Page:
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A report from the Veterans Administration Office of Inspector General offers a devastating inside look at errors made by a pathologist with the VA hospital in Arkansas.

Robert Morris Levy began working at the VA facility in Fayetteville, Arkansas in 2005. By the time his employment as Pathology and Lab Service Chief was terminated, Dr. Levy was found to have made more than 3,000 medical errors, including 589 “major diagnostic discrepancies.”

As noted in the report of the Inspector General, the diagnostic errors of Dr. Levy had life-changing and fatal consequences as patients succumbed to missed and erroneous cancer diagnosis.  By his own admission, Dr. Levy had been an alcoholic throughout the tenure of his employment at the VA, and was often impaired on the job.

In 2016, Dr. Levy was removed from clinic duties due to a high blood alcohol content (BAC).  Following a treatment program, Dr. Levy returned to his clinical practice.  While his urine and blood tests revealed no drugs or alcohol, Dr. Levy was observed to be impaired, slurring words, and unable to walk straight in October 2017—still his random drug screens remained negative. At that point, hospital leadership suspended him, suspecting that his standard of care could be a risk to patient wellbeing.  While suspended, he was arrested on suspicion of driving impaired in March, 2018 and he was terminated by the VA in July of that year.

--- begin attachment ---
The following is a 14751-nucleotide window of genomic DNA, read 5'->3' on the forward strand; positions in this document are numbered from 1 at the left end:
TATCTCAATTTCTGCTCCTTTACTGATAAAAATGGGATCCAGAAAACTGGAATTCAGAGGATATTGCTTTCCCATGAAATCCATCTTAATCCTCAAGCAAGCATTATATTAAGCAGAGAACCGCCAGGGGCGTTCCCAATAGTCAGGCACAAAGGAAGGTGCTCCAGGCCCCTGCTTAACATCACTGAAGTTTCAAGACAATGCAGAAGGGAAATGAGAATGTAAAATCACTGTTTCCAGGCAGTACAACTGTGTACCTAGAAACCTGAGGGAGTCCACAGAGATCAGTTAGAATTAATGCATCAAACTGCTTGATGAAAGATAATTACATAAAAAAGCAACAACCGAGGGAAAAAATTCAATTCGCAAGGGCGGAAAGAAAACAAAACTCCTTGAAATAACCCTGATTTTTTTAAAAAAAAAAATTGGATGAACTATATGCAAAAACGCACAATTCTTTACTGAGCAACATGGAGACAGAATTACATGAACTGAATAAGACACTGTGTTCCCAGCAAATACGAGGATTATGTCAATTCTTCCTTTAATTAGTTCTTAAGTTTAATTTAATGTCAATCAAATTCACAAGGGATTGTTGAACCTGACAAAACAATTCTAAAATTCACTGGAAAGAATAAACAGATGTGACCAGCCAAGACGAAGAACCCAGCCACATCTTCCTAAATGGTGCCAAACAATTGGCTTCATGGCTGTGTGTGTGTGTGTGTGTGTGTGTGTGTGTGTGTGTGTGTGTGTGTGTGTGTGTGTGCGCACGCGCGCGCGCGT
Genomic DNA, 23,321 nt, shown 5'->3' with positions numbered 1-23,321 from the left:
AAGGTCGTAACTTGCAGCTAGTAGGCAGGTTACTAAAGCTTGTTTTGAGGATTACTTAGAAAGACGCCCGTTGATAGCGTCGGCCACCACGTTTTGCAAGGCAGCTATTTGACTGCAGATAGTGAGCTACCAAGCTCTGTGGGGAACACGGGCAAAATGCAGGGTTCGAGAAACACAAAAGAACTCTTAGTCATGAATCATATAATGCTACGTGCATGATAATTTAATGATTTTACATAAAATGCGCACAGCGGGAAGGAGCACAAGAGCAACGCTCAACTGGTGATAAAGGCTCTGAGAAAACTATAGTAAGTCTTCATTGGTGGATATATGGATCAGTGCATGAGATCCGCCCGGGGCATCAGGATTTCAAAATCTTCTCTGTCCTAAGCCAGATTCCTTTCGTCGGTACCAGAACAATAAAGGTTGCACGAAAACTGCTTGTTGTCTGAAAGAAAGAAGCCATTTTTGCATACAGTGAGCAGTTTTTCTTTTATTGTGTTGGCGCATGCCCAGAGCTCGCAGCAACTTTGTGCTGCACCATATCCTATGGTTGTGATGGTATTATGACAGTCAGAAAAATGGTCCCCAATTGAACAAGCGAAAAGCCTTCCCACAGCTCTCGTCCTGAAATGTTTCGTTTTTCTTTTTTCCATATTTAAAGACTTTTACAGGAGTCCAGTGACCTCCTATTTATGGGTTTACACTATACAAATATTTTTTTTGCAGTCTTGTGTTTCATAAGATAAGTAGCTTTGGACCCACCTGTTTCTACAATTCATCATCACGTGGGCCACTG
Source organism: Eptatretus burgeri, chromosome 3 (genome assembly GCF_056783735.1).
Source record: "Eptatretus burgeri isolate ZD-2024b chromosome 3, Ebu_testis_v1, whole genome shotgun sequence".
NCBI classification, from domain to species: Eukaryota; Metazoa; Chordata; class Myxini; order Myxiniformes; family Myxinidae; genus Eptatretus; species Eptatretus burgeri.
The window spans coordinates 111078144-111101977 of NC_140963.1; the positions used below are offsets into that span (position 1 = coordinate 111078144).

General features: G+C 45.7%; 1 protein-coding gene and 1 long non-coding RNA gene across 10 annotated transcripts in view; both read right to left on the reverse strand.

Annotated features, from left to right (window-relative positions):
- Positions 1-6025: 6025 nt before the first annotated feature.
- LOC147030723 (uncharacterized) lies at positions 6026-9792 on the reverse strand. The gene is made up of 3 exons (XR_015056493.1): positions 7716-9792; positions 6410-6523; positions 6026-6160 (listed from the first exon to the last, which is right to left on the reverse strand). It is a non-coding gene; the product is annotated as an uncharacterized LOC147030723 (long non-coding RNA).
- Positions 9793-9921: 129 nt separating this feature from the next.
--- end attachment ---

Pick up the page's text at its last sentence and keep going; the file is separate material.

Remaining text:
When questioned, Dr. Levy said he had been taken the drug 2M2B that has effects more potent than alcohol, but is undetectable by standard testing. In 2019, criminal charges were filed against him, and in 2020 Dr. Levy pled guilty to mail fraud and involuntary manslaughter.  He was sentenced in January, 2021 to 20 years in prison and restitution of almost $500,000.

As damning as the unconscionable behavior of Dr. Levy was the environment and culture at the VA facility where he worked.  Dr. Levy manipulated quality management data and processes mostly unperturbed until the last years of his tenure with the VA.

In addition to the overt negligence practiced by Dr. Levy, the VA report found “facility leaders failed to promote a culture of accountability.”  Investigators found that staff did not report problems with Dr. Levy for fear of retaliation.  Staff also thought others had reported his behavior, so there was no need for personal exposure in doing the same.

Because Dr. Levy developed and maintained the pathology lab quality management program, it was easy for him to systematically thwart the program as well as the results of oversight committees on which he was Chair. Given lax institutional oversight and negligible accountability on the part of staff, Dr. Levy got away with murder.

Dr. Levy has appealed his sentence.

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